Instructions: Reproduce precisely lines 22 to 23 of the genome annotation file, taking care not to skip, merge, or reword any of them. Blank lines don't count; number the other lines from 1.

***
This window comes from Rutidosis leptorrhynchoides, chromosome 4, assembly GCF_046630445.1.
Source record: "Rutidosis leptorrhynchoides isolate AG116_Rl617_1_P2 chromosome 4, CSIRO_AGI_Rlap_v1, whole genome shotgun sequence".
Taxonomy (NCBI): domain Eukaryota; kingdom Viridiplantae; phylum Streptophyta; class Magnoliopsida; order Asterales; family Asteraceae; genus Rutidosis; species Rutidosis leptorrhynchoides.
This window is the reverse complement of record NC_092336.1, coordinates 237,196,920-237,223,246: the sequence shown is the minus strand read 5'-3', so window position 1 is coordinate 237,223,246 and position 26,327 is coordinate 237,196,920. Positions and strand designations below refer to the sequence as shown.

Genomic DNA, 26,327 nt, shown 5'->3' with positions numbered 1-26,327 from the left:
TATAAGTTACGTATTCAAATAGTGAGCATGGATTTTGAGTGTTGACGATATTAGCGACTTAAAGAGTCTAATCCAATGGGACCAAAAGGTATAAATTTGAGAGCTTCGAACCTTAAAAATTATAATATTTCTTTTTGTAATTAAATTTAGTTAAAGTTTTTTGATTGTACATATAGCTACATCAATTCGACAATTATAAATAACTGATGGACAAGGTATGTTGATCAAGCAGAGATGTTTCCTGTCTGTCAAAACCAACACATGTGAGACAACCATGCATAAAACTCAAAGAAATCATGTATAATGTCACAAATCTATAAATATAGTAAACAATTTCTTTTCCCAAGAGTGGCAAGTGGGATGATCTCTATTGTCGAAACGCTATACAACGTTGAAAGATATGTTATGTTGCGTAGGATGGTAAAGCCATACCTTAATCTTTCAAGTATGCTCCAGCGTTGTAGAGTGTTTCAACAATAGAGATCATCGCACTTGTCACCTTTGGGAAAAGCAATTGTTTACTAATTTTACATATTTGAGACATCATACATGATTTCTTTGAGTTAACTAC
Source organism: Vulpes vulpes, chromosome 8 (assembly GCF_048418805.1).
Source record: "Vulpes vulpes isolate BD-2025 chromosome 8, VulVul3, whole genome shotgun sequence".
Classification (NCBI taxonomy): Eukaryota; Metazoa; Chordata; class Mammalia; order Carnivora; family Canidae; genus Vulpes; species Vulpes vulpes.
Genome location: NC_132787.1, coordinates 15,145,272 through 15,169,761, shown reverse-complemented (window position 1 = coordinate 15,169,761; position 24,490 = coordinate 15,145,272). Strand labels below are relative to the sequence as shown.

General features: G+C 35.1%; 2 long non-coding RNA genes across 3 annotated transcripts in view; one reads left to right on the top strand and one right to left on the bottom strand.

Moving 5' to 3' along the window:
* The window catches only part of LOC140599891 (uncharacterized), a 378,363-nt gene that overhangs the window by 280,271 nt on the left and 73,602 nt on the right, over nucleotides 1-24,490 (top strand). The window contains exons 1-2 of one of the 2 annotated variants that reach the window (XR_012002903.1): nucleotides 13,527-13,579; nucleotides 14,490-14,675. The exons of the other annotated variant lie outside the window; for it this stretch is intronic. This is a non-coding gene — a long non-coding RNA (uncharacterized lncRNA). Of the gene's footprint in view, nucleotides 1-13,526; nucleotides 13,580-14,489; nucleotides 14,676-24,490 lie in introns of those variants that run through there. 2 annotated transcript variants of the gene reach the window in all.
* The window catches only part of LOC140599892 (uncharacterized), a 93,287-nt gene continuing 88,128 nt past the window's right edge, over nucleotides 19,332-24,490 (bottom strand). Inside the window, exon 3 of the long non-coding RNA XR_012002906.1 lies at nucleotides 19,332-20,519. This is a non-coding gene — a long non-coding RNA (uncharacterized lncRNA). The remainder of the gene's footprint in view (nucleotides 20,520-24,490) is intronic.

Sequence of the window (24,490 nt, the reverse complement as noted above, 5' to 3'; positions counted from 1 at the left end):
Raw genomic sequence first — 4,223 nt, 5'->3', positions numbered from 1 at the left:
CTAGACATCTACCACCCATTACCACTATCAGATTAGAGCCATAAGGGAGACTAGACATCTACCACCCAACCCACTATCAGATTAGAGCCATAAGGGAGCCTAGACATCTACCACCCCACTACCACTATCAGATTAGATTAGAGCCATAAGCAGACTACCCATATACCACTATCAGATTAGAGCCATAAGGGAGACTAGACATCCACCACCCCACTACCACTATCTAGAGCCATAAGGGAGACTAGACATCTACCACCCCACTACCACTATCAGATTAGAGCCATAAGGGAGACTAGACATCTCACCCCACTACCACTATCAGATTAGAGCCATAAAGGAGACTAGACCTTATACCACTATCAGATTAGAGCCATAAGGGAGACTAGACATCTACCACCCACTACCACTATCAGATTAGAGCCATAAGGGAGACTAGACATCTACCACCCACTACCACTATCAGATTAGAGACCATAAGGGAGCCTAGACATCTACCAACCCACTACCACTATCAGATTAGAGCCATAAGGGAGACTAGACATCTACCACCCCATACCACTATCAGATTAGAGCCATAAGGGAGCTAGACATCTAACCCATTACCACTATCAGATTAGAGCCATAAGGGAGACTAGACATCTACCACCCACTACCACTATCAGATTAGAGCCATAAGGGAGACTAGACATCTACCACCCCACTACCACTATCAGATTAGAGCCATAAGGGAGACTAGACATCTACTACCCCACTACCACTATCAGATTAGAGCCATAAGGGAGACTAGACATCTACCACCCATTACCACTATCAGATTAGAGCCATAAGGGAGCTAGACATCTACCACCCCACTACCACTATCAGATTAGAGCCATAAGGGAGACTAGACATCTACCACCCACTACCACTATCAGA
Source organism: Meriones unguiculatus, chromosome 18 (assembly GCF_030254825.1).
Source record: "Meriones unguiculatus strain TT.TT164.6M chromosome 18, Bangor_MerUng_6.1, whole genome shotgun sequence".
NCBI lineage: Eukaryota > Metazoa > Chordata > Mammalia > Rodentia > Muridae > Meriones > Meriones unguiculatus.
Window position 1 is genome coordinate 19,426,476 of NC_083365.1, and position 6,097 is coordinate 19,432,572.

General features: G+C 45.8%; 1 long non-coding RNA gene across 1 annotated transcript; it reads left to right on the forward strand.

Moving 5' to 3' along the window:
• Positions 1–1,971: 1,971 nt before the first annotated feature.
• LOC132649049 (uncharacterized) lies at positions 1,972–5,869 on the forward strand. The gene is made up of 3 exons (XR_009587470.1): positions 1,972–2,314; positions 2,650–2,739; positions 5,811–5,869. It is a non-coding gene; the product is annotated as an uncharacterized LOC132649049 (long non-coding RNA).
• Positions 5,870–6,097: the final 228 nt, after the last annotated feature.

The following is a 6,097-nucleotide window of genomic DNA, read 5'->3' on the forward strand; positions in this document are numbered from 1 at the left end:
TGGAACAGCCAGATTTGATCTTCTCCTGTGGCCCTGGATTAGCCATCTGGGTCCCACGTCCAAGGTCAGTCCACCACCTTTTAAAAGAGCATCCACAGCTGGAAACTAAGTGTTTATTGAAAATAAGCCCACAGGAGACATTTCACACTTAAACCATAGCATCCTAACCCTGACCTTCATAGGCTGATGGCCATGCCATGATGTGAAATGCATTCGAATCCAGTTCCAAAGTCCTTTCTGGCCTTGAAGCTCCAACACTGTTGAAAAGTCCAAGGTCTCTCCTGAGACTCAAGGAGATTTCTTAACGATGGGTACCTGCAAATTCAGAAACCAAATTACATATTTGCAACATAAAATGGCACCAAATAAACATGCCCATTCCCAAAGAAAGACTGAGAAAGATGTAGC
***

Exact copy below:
General features: G+C 45.8%; 1 long non-coding RNA gene across 1 annotated transcript; it reads left to right on the forward strand.

Moving 5' to 3' along the window: